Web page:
Two million years ago, hominids heard the world very differently from modern humans do, a study said.
Researchers at Binghamton University analyzed the fossilized ear bones of two early hominids from South Africa, A. africanus and P. robustus, which lived 3.3 million and 1.8 million years ago. With computerized tomography scans, they were able to virtually reconstruct the ears and estimate the hominids’ auditory abilities.
“They didn’t hear as well as humans, and they are more like chimps,” said Rolf Quam, an anthropologist at Binghamton University and one of the study’s authors.
There was one exception. From 1 to 3 kilohertz, the hominids had better hearing than modern humans and chimpanzees. “They were almost like superhumans in this range,” Quam said. “They could hear softer sounds than we could.” The findings appear in the journal Science Advances.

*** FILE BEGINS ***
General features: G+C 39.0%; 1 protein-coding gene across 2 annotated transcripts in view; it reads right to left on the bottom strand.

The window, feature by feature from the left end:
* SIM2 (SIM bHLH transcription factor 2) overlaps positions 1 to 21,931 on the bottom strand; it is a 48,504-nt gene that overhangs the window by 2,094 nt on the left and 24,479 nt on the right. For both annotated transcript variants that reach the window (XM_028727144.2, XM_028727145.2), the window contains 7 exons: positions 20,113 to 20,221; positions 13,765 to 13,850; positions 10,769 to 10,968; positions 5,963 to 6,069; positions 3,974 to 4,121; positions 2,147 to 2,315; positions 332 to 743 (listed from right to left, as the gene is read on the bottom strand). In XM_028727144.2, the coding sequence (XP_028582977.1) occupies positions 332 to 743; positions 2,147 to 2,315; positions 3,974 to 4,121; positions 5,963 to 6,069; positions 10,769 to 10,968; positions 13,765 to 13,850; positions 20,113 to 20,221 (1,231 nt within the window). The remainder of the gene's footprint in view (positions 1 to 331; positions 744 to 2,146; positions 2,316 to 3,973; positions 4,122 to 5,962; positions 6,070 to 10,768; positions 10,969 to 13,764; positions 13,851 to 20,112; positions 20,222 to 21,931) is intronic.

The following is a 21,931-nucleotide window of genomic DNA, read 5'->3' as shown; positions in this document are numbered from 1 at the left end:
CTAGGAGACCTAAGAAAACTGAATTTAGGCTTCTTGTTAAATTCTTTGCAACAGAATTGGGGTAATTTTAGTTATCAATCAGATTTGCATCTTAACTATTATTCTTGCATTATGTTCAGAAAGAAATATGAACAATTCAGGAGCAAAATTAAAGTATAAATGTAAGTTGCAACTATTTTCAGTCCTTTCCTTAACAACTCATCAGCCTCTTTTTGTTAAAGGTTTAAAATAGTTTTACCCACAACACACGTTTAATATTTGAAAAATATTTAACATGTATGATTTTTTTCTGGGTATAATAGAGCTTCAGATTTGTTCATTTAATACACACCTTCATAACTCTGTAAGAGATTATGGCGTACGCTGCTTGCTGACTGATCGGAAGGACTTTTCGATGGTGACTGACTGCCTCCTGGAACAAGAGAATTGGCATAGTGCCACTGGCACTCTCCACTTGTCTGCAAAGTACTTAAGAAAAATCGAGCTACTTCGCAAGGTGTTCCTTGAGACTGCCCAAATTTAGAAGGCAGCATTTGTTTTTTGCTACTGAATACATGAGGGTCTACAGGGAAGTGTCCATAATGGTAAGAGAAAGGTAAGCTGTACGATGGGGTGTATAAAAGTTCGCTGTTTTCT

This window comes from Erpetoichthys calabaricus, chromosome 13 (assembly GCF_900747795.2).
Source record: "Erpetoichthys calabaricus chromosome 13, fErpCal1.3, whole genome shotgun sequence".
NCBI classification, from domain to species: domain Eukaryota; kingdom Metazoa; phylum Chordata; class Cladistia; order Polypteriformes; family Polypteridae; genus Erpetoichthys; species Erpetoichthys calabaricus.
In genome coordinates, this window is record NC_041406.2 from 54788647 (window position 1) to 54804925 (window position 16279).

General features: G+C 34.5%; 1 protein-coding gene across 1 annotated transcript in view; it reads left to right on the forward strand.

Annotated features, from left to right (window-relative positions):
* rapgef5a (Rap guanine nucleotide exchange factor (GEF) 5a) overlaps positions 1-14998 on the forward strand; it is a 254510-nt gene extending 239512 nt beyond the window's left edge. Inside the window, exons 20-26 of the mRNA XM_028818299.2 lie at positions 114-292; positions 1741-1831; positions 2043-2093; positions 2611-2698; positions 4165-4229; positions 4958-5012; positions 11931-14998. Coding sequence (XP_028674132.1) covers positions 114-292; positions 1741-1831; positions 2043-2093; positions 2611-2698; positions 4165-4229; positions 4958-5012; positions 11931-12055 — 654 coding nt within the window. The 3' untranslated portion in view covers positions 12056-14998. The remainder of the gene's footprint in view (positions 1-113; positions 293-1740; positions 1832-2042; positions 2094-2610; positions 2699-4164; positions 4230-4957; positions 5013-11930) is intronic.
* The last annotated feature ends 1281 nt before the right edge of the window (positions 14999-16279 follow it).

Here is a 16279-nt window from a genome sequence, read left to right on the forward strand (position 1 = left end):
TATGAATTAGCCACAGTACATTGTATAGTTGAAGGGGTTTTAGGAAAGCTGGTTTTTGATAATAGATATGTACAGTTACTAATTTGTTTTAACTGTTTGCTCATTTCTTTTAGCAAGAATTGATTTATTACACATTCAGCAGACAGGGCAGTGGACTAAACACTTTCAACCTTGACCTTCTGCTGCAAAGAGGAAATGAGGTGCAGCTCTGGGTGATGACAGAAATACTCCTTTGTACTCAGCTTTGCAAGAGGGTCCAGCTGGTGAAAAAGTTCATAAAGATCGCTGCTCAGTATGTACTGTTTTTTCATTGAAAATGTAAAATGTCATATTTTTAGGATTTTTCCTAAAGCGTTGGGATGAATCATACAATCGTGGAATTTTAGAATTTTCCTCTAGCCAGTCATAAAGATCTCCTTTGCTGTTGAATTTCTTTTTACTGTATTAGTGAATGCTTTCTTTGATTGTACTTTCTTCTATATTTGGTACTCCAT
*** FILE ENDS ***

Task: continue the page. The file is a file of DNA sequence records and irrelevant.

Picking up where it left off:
Rabbitfish eat cooperatively
Rabbitfish help one another in a way that had been observed only in mammals and highly social birds, according to a new study.
Pairs of these tropical fish will cooperate: While one has its head down feeding in the crevices of coral reefs, the other holds its head at an upward angle, apparently watching for predators.
The fish take turns between feeding and keeping a lookout, said Simon Brandl, a behavioral ecologist at James Cook University in Australia and one of the study’s authors.
He added that “when one is down, in 90 percent of cases, the other has its head up.” He and his colleagues reported their findings in the journal Nature Scientific Reports.
Brandl and his colleagues observed this in male-female pairs and in same-sex pairs, a sign that this is a complex social behavior. “If it occurred in only male-female pairs, it makes sense for the male to help out the female to improve fertility,” Brandl said. But this behavior, he added, is an example of reciprocal cooperation, more often seen in mammals like chimpanzees and humans.